To the Bolognesi, other Italians and tourists that go past, that old clock does not display the correct hour of the day.
That old clock is no longer the indicator of the minutes that pass by, but a symbol frozen in time and a reminder of the day that it stopped for eternity.
Its black numbers stand out on its white face, while its hands are motionless, suspended at 10:25 am.
Suspended at 10:25 am of August 2, 1980 - to be precise - at the exact moment in which a fatal explosion interrupted the course of time and the pace of life.
Time was not the only thing stolen that day, and eighty lives were swept away, along with the lives of the victims’ families and friends, and a whole nation which had been preparing for the holidays during a hot August.
It was the most severe massacre in Italy’s history, scarring the fibre of Italian society in an era of endless tragedies.
Whoever wanted to break the heart of an entire nation succeeded in the summer of 1980.
Just like the rubble covered a mass of innocent people who were lingering in a crowded waiting room, false leads blanketed the investigations that took place in response to the terrorist bombings that devastated the Central Station of Bologna.
On August 26, 1980, 28 arrest warrants were issued against far-right militants, and the trial began on January 19, 1987.
After a long process, on November 23, 1995, neo-fascists and members of the “Nuclei Armati Rivoluzionari” (NAR), Giuseppe Valerio Fioravanti and Francesca Mambro, were definitively sentenced to life imprisonment for executing the attack.
The two terrorists always maintained their innocence, despite admitting to the execution of dozens of other murders.
Meanwhile, the former head of “Propaganda Due” (P2) Licio Gelli, former Military Intelligence and Security Service (SISMI) agent Francesco Pazienza, and officers of the Italian Military Secret Service - Pietro Musumeci and Giuseppe Belmonte - were sentenced for investigation diversion.
Five years later, on June 9, 2000, the Court of Assizes in Bologna issued a nine-year sentence for diversion to Massimo Carminati, a far-right extremist who was more recently under trial as a major component of the “Mafia Capitale” scandal.
Former director of SISMI in Florence, Federigo Mannucci Benincasa, was sentenced to four and a half years, along with Ivano Bongiovanni, a common thug who had ties to the movements of the extraparliamentary right.
Eventually, in 2007, a 33-year sentence was confirmed to Massimo Ciavardini, another member of NAR.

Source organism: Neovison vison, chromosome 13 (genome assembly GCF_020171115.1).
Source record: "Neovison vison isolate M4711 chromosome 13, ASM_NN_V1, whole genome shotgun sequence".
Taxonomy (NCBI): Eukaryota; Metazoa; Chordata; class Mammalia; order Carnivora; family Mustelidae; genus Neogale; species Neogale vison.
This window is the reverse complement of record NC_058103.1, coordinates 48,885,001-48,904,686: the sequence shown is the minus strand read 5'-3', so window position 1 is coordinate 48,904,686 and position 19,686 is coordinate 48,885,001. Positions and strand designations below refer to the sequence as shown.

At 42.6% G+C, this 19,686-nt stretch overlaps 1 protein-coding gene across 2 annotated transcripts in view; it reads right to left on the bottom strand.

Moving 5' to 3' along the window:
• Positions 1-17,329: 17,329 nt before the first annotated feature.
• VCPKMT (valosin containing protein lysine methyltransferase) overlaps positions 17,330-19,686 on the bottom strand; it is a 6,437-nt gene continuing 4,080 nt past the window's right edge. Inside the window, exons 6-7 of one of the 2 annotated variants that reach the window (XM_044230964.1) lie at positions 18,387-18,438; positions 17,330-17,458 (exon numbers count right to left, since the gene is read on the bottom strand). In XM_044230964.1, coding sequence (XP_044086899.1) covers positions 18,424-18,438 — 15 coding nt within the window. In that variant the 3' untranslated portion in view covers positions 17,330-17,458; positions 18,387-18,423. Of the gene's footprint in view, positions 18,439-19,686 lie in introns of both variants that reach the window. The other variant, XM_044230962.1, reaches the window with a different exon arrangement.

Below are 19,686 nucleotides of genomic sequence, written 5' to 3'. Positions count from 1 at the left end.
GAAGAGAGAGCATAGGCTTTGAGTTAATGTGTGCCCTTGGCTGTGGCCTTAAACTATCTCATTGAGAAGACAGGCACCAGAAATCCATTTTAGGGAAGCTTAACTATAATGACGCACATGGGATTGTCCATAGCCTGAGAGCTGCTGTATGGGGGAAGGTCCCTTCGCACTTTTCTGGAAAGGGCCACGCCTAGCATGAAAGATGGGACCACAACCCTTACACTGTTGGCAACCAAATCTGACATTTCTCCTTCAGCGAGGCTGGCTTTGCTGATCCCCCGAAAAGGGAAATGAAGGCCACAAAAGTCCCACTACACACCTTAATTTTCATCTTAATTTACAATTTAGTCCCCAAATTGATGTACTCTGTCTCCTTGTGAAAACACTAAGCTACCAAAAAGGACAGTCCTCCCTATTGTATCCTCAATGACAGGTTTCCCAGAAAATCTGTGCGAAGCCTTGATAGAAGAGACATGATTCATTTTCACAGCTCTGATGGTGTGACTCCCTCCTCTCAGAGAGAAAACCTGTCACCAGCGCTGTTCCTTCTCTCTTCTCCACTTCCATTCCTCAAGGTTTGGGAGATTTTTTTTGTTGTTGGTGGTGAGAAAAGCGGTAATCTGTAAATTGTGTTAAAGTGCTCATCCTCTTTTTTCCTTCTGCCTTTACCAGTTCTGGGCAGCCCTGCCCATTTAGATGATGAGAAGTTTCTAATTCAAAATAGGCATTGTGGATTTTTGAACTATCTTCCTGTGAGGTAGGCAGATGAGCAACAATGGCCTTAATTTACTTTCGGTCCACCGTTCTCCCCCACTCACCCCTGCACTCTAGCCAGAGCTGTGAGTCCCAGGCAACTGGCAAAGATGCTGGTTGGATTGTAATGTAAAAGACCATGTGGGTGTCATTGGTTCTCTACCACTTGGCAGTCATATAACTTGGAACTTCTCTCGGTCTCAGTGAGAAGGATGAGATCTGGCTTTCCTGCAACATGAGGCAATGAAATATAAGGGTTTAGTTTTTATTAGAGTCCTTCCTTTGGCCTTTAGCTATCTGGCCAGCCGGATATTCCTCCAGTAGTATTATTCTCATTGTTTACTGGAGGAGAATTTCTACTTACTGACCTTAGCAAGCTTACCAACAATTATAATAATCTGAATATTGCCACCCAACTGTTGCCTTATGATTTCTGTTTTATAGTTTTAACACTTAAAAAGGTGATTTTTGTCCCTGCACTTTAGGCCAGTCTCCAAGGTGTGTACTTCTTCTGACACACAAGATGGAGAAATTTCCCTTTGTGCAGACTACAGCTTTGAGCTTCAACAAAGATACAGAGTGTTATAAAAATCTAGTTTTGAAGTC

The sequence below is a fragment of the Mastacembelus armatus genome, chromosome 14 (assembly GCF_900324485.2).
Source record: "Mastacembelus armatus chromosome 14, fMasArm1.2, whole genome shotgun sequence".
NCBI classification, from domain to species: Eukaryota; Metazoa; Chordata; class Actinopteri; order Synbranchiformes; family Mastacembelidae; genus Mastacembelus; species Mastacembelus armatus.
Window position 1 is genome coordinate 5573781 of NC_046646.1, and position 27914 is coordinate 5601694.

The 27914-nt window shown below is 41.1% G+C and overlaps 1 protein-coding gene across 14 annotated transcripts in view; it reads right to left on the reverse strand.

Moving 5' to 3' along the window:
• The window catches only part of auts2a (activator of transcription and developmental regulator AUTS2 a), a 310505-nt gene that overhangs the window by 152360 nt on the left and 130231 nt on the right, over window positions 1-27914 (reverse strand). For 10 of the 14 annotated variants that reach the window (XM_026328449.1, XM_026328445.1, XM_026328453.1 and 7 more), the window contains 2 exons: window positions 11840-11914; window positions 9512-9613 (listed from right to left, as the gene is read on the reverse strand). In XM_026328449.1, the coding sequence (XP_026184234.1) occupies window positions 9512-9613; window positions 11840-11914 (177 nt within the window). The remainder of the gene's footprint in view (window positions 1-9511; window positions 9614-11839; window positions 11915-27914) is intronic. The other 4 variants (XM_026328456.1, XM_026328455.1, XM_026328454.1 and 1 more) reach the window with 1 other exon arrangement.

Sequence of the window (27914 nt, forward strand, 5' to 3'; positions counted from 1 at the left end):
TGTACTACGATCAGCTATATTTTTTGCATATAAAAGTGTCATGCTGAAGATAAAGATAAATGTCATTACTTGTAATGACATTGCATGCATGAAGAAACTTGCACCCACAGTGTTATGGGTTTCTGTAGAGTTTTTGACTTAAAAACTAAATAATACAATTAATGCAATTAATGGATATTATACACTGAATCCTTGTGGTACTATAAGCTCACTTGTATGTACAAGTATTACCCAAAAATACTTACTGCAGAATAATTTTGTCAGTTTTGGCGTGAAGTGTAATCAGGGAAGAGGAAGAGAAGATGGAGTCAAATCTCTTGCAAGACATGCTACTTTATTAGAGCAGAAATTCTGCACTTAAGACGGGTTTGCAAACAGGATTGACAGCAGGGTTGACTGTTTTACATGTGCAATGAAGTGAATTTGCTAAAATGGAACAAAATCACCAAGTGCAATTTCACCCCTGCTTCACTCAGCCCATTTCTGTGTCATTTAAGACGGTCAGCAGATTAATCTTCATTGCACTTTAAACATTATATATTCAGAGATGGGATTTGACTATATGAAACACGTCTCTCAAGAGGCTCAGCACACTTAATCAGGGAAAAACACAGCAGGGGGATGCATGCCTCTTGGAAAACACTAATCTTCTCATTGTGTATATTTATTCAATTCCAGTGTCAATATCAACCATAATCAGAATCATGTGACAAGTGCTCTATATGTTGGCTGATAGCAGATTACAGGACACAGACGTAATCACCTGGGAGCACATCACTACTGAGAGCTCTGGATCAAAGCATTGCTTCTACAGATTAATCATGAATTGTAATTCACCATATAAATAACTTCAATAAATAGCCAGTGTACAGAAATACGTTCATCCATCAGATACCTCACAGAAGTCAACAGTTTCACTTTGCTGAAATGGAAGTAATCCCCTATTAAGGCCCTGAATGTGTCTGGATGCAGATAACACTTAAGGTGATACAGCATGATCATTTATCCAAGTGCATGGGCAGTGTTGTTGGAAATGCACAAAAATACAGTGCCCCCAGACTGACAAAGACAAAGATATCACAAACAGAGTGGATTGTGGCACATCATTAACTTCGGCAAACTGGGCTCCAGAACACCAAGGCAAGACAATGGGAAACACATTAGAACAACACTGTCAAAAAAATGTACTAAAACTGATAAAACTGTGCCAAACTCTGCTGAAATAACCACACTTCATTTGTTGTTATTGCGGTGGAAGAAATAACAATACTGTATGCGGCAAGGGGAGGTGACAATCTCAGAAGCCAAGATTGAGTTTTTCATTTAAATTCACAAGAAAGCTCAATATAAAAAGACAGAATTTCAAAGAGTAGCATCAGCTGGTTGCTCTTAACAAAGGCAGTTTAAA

No further sentencing took place against the hidden instigators of the massacre.
In 1984, 35-year-old Sicilian and member of the neo-fascist group “Ordine Nuovo”, Vincenzo Vinciguerra, was held responsible for the bomb attack in Peteano.
When Vinciguerra was sentenced to life in prison, he refuted the appeal process, instead deciding to cooperate with the judges who were investigating the various murders and massacres that occurred during the “Years of Lead”.
Despite his contributions and revelations, Vinciguerra rejected the status “collaborator of justice”, and did not want any reduction in his sentence, because he didn’t quite feel repented for his crime.
In fact, in a statement, Vinciguerra described himself as a “soldato politico” (political soldier) who had committed an act of war against the State and against the far-right neofascists, who were both colluding with NATO and the CIA.
In 1984, when questioned about the Bologna attack, Vinciguerra asserted:
Con la strage di Peteano, e con tutte quelle che sono seguite, la conoscenza dei fatti potrebbe far risultare chiaro che esisteva una reale viva struttura, segreta, con le capacità di dare una direzione agli scandali... menzogne dentro gli stessi stati... esisteva in Italia una struttura parallela alle forze armate, composta da civili e militari, con una funzione anti-comunista che era organizzare una resistenza sul suolo italiano contro l'esercito russo... una organizzazione segreta, una sovra-organizzazione con un rete di comunicazioni, armi ed esplosivi, ed uomini addestrati all'utilizzo delle stesse... una sovra-organizzazione, la quale mancando una invasione militare sovietica, assunse il compito, per conto della NATO, di prevenire una deriva a sinistra della nazione. Questo hanno fatto, con l'assistenza di ufficiali dei servizi segreti e di forze politiche e militari”.
(With the massacre of Peteano, and with all those that have followed, the knowledge should by now be clear that there existed a real live structure, occult and hidden, with the capacity of giving a strategic direction to the outrages...[it] lies within the state itself...There exists in Italy a secret force parallel to the armed forces, composed of civilians and military men, in an anti-Soviet capacity that is, to organise a resistance on Italian soil against a Russian army...A secret organisation, a super-organisation with a network of communications, arms and explosives, and men trained to use them...A super-organisation which, lacking a Soviet military invasion which might not happen, took up the task, on NATO's behalf, of preventing a slip to the left in the political balance of the country. This they did, with the assistance of the official secret services and the political and military forces).
These were the first revelations of the parallel structure that was later uncovered as the “Operazione Gladio” (Operation Gladio).